It’s been important to me as a photographer that, in addition to my landscape/nature photography, I have a personal documentary project ongoing. It brings a kind of focus and narrative process to my work that shooting pretty sunsets doesn’t always have.
My previous project, the Owens Lake Project, concluded for the most part (with some ongoing low-level work) in April 2016. That project began in early 2010, and has been immensely rewarding–environmental issues are very important to me, and this project allowed me to do a little good in that regard. It saw three separate exhibits, all of which raised proceeds for related environmental charities. My documenting burrowing owls at the lake got the attention of California Fish & Wildlife, who sent a biologist to confirm they were nesting and officially marked the lake as a known habitat for this species of special concern.
As I began wrapping up work on OLP, my mind turned to new ideas–it was time to decide on a new documentary project. I’d considered doing a documentary on how wine is made, from grape to bottle, and I kept coming back to that every time I sat down to brainstorm new project ideas. I’m fascinated by the winemaking process, something that’s only increased the more I get to know small-production winemakers. Unlike my Owens Lake Project, which was ostensibly a photo-only documentary, the emphasis in this documentary will be equally placed between photography and writing. It’s a marvelous story to tell, especially in the relationship between the grape-grower and the land. You’ve probably seen the concept of “terroir” discussed endlessly if you’ve done any reading at all about wine–I hope to show you just what that involves, on every level.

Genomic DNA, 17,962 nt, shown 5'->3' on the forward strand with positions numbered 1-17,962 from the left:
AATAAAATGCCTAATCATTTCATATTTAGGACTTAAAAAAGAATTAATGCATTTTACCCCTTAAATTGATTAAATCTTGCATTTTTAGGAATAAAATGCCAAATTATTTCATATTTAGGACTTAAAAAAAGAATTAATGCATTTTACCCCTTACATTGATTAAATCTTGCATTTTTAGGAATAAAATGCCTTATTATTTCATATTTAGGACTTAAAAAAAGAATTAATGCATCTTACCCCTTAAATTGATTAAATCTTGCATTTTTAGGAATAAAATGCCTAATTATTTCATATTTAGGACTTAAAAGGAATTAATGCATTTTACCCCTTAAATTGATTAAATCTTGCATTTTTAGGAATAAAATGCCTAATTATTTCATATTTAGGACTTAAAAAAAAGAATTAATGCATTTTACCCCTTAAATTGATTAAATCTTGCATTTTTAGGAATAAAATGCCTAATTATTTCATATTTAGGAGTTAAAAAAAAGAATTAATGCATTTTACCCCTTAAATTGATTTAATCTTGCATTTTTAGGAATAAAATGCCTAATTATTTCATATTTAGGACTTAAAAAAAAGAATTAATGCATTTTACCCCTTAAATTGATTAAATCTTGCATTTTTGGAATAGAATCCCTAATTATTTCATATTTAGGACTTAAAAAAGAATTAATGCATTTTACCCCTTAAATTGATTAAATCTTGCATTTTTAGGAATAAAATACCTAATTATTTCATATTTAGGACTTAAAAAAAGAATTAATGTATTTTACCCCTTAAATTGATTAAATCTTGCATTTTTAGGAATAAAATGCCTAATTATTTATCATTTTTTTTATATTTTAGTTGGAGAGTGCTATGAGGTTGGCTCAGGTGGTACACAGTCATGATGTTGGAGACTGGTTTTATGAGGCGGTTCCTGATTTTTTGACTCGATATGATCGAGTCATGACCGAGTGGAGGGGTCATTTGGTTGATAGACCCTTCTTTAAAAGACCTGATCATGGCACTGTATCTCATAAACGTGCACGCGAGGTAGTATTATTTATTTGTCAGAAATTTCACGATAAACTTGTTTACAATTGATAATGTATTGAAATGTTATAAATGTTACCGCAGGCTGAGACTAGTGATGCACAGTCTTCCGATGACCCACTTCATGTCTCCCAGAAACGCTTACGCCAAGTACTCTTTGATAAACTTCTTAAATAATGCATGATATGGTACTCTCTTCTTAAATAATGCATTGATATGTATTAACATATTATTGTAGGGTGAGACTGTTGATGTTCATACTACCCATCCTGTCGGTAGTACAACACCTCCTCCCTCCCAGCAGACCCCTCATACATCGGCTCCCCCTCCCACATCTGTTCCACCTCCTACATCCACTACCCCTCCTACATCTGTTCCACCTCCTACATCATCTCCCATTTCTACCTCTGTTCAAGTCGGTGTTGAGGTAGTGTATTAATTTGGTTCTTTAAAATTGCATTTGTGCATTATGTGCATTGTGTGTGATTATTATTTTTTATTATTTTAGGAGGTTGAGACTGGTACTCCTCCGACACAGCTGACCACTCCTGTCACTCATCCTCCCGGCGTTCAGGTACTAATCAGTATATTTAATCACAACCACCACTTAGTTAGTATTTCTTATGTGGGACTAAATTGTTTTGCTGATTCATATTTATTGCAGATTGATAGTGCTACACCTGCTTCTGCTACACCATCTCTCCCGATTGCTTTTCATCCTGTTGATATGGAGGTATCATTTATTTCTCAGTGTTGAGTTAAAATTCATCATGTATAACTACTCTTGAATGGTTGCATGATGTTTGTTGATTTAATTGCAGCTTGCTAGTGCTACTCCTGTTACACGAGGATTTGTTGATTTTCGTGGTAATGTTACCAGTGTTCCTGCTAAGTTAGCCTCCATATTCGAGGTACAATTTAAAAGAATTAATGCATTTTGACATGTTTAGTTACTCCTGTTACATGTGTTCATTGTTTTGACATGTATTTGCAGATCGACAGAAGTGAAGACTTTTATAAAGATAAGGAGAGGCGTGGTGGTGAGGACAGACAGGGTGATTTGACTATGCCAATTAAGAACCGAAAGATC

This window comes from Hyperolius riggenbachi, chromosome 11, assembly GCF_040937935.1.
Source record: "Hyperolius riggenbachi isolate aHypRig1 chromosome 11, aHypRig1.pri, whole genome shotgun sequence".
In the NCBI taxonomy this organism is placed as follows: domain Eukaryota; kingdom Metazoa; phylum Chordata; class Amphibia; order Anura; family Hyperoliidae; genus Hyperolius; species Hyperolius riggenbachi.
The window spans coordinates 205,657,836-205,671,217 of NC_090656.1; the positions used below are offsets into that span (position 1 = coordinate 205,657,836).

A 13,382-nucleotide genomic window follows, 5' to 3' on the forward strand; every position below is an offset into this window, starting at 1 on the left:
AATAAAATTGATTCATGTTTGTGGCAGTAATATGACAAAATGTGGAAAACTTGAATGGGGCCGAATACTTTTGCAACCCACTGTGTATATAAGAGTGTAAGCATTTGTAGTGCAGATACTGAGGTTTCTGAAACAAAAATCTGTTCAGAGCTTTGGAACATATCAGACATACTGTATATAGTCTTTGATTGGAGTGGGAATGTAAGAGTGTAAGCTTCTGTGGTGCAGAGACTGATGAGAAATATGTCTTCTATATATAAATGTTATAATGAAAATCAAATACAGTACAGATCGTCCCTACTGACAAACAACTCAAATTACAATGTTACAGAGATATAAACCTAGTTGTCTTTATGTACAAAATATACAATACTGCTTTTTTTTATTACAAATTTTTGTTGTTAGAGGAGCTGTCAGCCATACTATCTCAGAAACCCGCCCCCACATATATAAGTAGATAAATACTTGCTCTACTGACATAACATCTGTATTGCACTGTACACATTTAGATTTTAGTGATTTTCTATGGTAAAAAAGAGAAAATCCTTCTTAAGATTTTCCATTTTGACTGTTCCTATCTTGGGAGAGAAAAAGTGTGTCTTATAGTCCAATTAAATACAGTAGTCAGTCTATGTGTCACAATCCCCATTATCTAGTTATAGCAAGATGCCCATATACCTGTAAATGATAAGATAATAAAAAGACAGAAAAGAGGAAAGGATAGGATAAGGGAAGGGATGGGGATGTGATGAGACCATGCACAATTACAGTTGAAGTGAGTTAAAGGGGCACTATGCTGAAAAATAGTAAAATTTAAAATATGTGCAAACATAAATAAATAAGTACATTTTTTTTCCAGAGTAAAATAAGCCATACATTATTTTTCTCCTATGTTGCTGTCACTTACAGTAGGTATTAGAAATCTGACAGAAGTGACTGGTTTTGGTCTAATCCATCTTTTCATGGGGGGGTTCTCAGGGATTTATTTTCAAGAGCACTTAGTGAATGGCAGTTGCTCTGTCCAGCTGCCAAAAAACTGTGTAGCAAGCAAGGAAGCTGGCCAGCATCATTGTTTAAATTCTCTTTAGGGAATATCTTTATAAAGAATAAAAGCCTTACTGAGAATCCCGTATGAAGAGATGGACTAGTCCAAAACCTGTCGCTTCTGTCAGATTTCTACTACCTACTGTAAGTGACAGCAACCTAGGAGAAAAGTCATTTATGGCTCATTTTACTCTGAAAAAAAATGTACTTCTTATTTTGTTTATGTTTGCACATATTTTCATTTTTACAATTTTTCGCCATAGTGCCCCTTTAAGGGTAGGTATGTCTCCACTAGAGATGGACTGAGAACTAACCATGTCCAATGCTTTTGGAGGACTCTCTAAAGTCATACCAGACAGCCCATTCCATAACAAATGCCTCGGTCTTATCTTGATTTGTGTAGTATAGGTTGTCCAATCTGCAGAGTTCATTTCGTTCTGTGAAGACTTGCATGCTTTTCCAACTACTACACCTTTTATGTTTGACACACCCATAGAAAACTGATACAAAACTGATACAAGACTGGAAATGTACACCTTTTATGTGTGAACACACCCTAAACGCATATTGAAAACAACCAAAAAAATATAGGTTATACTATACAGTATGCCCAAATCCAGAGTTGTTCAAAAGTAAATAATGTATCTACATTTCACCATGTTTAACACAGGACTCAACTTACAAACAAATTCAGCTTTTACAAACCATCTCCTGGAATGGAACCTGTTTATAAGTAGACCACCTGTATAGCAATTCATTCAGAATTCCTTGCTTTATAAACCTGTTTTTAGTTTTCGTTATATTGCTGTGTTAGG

I knew immediately where I wanted to place the project, so I sent off an email to Jason Haas at Tablas Creek in Paso Robles, asking if they’d be willing to let me photograph their wine-growing year in-depth for a documentary project. He graciously accepted, and I am deeply grateful for his (and everyone else at Tablas’s) time and support. I am so excited to tell the story of the life of wine, and in particular how that life is realized at Tablas Creek Winery.